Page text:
A very good Saturday morning, Uni Watch readers. I hope everyone has had a pleasant week.
I’m back once again with Chris Diamond, who has shared with us another set of his wonderful “What if…” think pieces — What if the AFL Never Existed (Part 1) and What if the AFL Never Existed (Part 2). Chris is back today with the third part, and like his previous installments, this one is fantastic. Enjoy!
What if the AFL Never Existed, Part III
by Chris Diamond
In Part 1 of this piece, I posed the question “What if the AFL Never Existed?”. Starting in 1959 I followed the evolution of the NFL to 1970 when it expanded by four teams. In Part 2 in the 1970s a rival WFL challenged the NFL and eventually the two merged in 1980 to form a 32 team NFL. So here in Part 3 I consider what might have happened up until the turn of the century.
In real life, in the 80s and 90s the 28 team NFL saw multiple franchise moves (and threatened moves) as team owners looked to get shiny new stadiums from their current city or new cities hungry for a team. A lot of this was possible because there were still large markets without teams. But in this alt-reality NFL with 32 teams there are far fewer options on offer. So what might have happened? Well the Colts may still have moved to Indy, the Oilers to Nashville and the Cards to…. probably Cincy or Seattle. But something happens to make those moves less likely!
In reality, the USFL was created in 1983 as a Spring-Summer league. The original “Dixon” Business Plan was sound, calling for restrained spending in the early years and not competing directly with the NFL. Of course we know that went out the window and the league folded in 1986 after Donald Trump persuaded them to sue the NFL and try and move to the Fall. But, what if there was an alternate USFL, starting in 1980 that stuck to Spring-Summer like planned? How might that have played out and how might it have affected the NFL?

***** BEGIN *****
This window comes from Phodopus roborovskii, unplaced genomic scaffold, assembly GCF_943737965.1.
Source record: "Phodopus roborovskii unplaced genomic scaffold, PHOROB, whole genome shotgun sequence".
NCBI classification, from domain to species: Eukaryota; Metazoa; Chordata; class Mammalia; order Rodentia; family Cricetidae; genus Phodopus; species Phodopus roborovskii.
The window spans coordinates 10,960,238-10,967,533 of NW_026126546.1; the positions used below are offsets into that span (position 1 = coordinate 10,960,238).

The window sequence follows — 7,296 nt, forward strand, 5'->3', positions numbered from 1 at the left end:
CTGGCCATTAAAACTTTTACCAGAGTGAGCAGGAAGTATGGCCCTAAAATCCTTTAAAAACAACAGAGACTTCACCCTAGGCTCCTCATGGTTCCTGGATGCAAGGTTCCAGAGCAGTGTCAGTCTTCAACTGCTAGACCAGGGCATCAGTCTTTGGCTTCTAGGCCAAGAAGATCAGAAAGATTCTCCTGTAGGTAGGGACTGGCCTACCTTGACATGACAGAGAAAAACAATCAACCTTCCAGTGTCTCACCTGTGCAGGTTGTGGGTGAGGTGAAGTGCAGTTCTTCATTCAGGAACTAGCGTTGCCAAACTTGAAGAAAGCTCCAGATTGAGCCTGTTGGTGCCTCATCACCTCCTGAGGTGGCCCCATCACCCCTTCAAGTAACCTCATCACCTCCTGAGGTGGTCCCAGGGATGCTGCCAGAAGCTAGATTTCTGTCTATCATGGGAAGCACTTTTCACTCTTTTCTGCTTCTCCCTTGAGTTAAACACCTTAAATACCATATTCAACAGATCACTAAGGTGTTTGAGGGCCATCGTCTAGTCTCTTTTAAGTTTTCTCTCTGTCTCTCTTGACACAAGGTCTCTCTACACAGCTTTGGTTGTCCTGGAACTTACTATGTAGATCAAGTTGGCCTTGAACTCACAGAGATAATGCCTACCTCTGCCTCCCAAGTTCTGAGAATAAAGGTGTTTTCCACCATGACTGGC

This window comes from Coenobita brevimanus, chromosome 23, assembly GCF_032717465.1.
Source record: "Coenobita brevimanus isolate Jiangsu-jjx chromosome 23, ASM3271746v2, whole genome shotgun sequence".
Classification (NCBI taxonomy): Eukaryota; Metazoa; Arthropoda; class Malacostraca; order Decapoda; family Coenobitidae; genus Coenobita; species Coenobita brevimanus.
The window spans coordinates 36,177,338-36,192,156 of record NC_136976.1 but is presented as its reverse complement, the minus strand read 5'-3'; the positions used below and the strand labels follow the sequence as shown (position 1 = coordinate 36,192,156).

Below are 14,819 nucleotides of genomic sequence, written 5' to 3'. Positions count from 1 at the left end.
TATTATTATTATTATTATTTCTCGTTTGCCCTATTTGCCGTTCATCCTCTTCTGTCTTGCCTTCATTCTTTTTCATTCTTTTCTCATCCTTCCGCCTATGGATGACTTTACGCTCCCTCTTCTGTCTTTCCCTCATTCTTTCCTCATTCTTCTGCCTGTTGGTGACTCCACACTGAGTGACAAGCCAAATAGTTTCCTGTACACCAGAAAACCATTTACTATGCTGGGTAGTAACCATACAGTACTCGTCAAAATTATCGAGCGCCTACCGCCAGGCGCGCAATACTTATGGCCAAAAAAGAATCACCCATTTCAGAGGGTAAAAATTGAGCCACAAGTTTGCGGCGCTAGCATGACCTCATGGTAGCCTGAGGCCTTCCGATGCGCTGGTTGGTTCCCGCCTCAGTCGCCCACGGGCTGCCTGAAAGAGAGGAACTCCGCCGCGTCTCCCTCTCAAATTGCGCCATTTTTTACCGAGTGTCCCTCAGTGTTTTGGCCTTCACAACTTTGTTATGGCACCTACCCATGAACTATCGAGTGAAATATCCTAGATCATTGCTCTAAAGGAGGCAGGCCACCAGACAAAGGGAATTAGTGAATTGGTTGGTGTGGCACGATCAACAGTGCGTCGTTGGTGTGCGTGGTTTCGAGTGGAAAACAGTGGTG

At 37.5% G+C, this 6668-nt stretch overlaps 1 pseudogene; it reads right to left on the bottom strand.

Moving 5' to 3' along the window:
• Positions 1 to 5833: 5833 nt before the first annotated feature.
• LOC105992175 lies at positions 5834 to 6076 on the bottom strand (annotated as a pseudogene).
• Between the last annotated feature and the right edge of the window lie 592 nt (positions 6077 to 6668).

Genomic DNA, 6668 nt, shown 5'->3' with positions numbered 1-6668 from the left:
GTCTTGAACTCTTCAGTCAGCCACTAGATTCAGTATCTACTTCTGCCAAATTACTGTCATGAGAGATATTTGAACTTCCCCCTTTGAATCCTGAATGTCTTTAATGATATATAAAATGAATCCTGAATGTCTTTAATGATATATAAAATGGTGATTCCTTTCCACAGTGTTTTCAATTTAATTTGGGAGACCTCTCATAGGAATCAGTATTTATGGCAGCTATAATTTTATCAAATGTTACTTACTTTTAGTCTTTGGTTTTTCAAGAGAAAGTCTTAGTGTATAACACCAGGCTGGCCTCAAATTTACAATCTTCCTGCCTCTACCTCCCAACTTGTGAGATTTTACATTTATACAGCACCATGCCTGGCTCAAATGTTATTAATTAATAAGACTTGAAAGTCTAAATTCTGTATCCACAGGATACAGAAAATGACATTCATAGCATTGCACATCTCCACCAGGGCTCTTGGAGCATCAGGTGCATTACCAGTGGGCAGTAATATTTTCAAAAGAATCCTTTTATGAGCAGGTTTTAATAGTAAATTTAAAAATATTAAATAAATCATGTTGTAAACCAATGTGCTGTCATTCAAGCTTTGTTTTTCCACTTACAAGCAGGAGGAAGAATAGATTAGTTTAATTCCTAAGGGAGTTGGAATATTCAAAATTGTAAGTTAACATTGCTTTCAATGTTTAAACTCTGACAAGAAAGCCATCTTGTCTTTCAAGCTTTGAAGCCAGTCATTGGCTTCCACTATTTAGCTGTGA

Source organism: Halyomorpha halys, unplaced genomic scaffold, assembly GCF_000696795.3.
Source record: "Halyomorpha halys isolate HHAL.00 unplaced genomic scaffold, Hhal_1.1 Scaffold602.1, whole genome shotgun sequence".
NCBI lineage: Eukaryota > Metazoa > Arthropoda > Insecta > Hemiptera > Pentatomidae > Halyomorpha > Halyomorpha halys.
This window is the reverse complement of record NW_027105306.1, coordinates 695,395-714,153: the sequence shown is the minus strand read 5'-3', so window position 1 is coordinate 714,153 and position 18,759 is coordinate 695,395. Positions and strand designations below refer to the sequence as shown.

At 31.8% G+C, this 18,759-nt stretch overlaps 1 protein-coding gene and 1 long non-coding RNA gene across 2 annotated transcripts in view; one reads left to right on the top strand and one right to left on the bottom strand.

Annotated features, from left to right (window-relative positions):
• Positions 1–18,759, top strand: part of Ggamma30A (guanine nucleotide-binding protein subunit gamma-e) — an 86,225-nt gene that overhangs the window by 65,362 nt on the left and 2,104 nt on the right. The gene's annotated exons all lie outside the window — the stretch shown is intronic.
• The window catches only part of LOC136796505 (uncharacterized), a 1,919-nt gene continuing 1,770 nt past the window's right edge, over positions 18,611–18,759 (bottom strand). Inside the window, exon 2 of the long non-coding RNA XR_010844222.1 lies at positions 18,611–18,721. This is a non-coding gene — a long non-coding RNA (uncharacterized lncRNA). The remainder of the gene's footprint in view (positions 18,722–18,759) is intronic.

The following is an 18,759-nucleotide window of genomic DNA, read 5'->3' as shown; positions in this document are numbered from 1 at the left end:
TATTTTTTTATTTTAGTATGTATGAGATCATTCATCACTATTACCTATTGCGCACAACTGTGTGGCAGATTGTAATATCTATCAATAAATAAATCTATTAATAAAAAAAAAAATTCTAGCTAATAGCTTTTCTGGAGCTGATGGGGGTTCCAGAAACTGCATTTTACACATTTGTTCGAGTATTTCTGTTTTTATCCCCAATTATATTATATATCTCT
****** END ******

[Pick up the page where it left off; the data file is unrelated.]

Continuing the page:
The real life USFL started with 12 teams in major US cities like NY, Chicago and LA. But also cities without an NFL team at the time like Birmingham and Phoenix. Here the NFL has teams in these cities so the alt-reality USFL has teams in the cities without NFL teams instead — so Cincinnati, Indianapolis and Seattle. As well as cities without teams in both realities like Oakland and Portland.
Cincinnati’s real life Bengals are named after an obscure AFL Team from 1941. It’s possible that was chosen so Paul Brown could keep as close to Browns colours as possible! Here Brown isn’t involved so instead the USFL team takes the name of an equally obscure team — the Celts. The Celts original colours are black and yellow, but as this feels too much like Pittsburgh they go for a more Cincinnati friendly black and red.
This alt-reality NFL already has a Seahawks team in Miami, so it’s unlikely the USFL team would be called that too. The NHL’s Kraken are named after a mythical aquatic creature so here I go a similar route with the Kelpies.
Finally, the real-life USFL Breakers ended up in Portland in 1985. But here they are in Boston so instead I’ve used the real-life WFL Storm as team name as the logo is so excellent!